When Less Is Fewer

less

In anticipation of the Red Sox-Rays playoff series, the following sentence appeared in articles on multiple online sports pages: “The Rays are an amazing 82-18 when they allow four runs or less.”

It should be “four runs or fewer.”

Less is used with mass nouns – things we can’t count individually – while fewer is correct when the items can be counted:

Less offense, fewer runs;

Less rain, fewer umbrellas;

Less ink, fewer words.

You know the “10 Items or Less” line at Stop & Shop? It should be “10 Items or Fewer” because you can count the fifteen items in my basket. Back in 2008, a British grocery chain, in a display of extraordinary linguistic sensitivity, sidestepped the issue by changing its signs to read “Up to 10 Items.” Some questioned if that meant “ten items and no more” or “nine items or fewer.” It’s enough to make you shoplift.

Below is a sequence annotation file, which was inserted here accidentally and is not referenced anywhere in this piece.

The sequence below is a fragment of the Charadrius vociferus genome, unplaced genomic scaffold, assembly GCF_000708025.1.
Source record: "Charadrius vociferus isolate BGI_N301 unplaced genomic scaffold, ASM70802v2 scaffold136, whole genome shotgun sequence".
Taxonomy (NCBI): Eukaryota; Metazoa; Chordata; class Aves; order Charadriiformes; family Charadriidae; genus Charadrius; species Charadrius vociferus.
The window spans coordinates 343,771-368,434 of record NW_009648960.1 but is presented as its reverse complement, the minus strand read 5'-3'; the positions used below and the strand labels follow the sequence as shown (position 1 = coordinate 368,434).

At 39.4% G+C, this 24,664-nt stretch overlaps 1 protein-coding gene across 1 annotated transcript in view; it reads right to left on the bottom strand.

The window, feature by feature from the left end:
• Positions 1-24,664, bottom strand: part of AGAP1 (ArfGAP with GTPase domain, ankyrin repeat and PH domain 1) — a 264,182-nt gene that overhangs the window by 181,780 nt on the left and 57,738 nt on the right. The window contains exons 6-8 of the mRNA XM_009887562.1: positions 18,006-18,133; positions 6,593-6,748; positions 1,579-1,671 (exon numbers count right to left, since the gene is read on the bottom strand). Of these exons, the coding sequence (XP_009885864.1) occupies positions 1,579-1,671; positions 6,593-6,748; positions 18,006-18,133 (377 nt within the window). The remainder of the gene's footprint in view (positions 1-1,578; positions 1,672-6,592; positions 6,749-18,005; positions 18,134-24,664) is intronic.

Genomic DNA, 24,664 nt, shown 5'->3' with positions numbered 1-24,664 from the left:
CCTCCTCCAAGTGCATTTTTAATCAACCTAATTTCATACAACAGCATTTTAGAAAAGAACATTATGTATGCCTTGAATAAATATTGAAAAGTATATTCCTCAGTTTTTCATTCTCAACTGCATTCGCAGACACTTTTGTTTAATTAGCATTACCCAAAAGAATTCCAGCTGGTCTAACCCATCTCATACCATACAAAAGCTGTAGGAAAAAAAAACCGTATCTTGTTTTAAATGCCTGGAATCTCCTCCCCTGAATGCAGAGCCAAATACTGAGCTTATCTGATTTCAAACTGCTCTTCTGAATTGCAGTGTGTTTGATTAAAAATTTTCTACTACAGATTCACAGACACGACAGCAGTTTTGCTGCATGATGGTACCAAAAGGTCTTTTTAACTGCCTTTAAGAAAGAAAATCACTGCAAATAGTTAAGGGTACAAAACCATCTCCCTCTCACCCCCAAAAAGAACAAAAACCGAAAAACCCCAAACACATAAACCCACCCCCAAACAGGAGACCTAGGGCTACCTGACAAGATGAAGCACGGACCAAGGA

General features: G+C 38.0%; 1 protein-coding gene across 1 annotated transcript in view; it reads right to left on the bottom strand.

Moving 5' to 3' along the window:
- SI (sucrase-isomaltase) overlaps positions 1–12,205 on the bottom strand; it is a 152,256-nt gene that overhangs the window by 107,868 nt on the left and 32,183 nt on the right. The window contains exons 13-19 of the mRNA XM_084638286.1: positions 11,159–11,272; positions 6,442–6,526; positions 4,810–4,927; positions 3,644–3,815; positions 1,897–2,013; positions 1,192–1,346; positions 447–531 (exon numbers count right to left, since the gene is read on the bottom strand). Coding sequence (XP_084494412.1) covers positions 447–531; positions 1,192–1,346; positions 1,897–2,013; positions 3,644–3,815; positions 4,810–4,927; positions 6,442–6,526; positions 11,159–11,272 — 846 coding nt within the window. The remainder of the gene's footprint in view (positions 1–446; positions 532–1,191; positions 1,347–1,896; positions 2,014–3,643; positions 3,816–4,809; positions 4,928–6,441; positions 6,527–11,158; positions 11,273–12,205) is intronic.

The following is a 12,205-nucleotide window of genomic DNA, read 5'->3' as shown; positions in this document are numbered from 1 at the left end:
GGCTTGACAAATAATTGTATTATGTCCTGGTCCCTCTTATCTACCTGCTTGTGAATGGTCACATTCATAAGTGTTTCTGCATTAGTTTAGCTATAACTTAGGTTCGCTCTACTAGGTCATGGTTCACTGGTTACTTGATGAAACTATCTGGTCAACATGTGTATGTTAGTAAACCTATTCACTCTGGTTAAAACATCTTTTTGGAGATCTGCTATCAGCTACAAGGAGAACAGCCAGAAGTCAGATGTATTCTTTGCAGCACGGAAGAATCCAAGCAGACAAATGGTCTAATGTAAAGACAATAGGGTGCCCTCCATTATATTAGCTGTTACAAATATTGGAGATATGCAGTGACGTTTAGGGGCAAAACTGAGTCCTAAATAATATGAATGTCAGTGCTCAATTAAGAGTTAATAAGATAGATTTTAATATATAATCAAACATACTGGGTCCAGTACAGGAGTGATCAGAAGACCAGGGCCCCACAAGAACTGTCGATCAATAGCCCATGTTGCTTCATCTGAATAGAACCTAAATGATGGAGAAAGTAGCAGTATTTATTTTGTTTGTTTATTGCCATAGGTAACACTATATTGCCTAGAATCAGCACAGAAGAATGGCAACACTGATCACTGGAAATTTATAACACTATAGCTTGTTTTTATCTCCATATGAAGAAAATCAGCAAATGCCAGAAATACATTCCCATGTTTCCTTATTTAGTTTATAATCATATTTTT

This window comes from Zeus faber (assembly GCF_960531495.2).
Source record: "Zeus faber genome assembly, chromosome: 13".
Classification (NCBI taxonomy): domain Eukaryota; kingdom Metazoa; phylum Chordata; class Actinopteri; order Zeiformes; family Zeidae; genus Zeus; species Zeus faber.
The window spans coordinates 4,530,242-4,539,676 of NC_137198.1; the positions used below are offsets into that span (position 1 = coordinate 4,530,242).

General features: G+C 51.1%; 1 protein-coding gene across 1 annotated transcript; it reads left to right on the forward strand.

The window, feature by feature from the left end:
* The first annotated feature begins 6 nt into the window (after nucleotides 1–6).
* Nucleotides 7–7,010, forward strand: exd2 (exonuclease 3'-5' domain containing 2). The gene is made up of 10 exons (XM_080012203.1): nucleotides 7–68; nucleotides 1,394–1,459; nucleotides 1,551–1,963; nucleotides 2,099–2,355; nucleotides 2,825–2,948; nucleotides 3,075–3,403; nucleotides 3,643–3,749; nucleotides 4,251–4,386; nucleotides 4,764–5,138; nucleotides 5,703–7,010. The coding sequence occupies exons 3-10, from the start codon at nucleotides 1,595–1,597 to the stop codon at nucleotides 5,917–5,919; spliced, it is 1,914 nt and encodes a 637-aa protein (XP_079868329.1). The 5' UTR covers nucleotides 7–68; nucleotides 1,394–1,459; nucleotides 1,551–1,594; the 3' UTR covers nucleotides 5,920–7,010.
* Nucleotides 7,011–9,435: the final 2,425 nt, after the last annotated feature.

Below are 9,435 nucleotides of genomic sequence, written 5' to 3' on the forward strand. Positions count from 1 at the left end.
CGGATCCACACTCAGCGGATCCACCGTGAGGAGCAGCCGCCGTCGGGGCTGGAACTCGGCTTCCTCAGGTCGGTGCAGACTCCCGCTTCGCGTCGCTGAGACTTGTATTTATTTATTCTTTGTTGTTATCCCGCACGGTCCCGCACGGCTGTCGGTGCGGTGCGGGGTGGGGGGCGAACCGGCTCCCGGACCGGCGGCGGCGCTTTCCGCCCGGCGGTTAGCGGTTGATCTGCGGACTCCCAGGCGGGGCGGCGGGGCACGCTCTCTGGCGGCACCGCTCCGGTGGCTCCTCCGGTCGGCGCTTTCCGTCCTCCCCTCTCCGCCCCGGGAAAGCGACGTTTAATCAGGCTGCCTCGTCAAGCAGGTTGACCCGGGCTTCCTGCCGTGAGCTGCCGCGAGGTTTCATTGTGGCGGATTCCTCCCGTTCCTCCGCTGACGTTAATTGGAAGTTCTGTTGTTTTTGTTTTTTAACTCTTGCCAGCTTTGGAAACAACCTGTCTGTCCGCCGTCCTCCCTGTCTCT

This is English, so there are exceptions. Time, money, and distance words turn the rule on its head: “We’ll arrive in less than five hours,” “I have less than $10 in my pocket,” and “I was driving less than 120 miles an hour, officer – what’s the problem?”

The Rays are an amazing 82-18 when they allow four runs or fewer. Let’s hope the Sox score five or more today – up to 10, even.

3 Comments

I remember standing in the “express” line at a grocery store with high-school-aged Malcolm. He said “look, that should say fewer, right?” I knew at that point everything was going to be just fine…

Less sports talk, fewer mistakes. (Well, they do seem to be the biggest offenders, but maybe that’s what makes it so “colorful.”) The gripe of the ages just got nailed by another John Walsh copy blog. Well said. Less food, fewer calories (why isn’t the singular form spelled calory?) Carry on. . .

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